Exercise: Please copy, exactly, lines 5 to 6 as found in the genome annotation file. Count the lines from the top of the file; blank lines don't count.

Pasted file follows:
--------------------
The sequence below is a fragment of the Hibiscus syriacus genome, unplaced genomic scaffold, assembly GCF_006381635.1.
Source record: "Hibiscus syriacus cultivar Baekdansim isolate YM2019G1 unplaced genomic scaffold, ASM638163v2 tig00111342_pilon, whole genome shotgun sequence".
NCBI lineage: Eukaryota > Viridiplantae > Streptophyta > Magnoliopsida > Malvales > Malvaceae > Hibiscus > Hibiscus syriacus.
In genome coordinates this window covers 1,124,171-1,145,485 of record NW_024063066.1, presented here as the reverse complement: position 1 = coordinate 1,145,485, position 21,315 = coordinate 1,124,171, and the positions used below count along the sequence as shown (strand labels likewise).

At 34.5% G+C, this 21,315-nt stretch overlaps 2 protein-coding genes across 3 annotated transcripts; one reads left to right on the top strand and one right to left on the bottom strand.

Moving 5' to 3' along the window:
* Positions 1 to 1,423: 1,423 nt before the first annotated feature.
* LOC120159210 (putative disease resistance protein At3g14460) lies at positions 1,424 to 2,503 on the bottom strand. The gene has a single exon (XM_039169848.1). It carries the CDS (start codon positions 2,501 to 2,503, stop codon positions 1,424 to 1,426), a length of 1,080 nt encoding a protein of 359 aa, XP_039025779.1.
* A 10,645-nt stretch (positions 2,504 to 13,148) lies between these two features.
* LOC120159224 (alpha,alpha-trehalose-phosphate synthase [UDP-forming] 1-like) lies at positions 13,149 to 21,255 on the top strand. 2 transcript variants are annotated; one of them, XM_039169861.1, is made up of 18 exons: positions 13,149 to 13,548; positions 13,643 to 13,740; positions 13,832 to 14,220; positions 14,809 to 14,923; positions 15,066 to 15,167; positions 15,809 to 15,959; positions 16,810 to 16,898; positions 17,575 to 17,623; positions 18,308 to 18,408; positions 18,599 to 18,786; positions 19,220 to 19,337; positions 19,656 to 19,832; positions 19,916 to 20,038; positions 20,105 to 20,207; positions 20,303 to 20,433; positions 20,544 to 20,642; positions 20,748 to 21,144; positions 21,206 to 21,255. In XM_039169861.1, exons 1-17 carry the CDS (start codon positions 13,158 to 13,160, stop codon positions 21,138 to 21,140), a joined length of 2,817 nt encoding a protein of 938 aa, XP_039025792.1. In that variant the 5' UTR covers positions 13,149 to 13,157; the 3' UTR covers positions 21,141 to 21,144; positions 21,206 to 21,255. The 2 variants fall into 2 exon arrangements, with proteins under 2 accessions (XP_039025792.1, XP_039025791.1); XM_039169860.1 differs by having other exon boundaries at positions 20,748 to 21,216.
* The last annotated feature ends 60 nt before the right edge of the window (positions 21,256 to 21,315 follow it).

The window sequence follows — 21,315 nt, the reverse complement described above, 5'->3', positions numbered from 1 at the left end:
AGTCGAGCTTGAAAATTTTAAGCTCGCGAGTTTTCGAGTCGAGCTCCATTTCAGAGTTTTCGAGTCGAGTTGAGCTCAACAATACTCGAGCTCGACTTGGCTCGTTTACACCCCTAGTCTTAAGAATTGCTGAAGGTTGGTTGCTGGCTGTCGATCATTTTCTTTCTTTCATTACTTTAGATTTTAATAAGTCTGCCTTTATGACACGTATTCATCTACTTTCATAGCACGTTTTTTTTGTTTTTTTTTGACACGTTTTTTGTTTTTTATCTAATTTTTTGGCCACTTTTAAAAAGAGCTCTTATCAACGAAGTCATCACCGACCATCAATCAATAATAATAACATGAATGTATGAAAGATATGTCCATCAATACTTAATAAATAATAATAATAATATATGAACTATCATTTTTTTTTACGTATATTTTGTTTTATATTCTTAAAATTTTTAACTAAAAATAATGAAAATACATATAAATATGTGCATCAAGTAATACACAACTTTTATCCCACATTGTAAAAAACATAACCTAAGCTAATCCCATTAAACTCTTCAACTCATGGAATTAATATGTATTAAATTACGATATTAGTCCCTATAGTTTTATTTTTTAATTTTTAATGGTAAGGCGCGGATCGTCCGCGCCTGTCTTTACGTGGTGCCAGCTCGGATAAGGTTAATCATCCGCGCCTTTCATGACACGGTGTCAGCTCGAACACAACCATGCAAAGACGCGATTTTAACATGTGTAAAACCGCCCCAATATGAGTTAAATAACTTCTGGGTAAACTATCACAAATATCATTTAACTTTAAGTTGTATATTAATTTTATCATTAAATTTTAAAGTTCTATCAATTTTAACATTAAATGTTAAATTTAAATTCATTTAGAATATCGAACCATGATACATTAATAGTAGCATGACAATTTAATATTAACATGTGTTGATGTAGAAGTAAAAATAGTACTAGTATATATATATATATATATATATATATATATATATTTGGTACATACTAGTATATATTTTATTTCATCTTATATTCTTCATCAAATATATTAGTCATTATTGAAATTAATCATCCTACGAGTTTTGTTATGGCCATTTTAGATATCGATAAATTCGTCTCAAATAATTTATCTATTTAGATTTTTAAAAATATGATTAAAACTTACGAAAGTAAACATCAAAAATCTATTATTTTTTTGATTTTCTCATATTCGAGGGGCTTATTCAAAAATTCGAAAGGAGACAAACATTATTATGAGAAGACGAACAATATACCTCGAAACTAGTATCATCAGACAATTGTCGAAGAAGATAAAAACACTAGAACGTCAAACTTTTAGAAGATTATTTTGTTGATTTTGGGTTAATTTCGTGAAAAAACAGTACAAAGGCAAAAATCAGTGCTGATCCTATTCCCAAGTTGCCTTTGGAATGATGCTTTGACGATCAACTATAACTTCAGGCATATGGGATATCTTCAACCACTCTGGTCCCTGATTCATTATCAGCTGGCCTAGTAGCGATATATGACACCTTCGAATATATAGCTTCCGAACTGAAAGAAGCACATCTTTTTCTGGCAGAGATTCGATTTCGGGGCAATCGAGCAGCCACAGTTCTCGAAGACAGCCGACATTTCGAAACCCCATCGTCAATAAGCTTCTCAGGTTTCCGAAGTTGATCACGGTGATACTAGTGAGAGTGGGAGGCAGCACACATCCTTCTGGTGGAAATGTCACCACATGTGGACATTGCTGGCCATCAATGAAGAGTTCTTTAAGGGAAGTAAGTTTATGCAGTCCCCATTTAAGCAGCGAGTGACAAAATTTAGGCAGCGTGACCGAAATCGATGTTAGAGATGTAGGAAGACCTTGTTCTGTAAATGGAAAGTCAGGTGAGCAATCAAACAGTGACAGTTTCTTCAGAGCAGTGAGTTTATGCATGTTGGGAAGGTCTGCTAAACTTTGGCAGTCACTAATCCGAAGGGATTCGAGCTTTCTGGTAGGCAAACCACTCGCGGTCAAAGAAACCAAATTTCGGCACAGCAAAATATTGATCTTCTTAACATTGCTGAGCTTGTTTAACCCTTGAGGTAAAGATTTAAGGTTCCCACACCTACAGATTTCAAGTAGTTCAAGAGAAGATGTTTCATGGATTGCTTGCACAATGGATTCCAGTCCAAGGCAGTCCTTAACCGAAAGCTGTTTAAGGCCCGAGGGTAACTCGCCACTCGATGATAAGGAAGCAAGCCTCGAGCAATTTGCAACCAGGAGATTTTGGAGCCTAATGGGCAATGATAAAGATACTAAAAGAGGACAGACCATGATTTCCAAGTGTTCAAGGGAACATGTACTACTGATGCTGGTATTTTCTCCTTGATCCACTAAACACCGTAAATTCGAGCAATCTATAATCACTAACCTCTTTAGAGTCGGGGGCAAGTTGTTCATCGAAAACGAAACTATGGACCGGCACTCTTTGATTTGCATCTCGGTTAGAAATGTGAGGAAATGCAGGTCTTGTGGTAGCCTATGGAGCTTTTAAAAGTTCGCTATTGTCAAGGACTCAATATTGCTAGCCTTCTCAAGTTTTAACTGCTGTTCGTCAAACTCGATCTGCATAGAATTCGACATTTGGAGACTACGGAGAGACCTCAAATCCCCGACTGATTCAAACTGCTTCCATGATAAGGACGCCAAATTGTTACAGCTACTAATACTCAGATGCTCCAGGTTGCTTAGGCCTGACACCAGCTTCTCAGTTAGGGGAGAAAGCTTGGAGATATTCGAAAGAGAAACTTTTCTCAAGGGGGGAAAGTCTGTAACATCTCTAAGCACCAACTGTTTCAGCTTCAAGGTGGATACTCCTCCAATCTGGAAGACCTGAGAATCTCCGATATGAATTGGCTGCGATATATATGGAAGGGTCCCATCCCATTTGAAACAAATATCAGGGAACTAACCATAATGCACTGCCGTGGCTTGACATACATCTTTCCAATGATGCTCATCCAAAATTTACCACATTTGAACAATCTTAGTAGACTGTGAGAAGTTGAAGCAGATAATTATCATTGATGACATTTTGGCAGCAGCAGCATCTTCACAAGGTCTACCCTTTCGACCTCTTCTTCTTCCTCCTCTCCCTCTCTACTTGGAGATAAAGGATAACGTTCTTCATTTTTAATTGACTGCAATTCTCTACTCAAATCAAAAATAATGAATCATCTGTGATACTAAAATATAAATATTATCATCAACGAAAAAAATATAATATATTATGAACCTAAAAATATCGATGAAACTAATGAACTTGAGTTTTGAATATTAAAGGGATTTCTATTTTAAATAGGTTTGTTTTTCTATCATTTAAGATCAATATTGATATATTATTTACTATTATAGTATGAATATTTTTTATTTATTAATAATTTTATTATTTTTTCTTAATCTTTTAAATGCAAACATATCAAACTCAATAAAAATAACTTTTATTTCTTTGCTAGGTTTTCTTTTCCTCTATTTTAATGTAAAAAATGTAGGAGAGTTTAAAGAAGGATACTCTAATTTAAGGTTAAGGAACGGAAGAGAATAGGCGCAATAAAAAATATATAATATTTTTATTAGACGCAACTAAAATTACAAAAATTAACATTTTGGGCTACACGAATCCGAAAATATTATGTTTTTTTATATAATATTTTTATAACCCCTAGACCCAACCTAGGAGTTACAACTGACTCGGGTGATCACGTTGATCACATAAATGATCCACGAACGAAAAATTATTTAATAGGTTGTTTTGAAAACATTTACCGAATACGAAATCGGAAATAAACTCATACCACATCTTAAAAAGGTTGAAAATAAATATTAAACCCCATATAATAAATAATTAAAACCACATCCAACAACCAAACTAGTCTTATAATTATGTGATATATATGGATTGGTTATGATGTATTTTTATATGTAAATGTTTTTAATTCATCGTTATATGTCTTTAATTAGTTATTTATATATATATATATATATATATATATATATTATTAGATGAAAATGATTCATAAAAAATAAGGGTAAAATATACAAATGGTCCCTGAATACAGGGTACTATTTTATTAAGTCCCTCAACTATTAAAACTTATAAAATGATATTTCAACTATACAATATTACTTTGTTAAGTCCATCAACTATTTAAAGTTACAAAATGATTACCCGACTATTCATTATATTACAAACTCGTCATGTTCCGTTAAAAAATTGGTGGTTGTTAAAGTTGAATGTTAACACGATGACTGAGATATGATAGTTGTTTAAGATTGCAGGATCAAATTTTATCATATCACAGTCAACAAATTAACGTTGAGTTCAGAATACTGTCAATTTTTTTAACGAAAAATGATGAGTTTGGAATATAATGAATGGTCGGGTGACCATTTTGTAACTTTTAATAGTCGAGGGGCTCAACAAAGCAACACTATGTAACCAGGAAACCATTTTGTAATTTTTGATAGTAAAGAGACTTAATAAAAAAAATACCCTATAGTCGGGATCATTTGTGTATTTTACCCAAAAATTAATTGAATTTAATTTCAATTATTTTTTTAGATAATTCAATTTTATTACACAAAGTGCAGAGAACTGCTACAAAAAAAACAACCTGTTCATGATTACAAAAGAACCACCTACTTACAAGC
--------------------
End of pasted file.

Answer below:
At 34.5% G+C, this 21,315-nt stretch overlaps 2 protein-coding genes across 3 annotated transcripts; one reads left to right on the top strand and one right to left on the bottom strand.

Moving 5' to 3' along the window: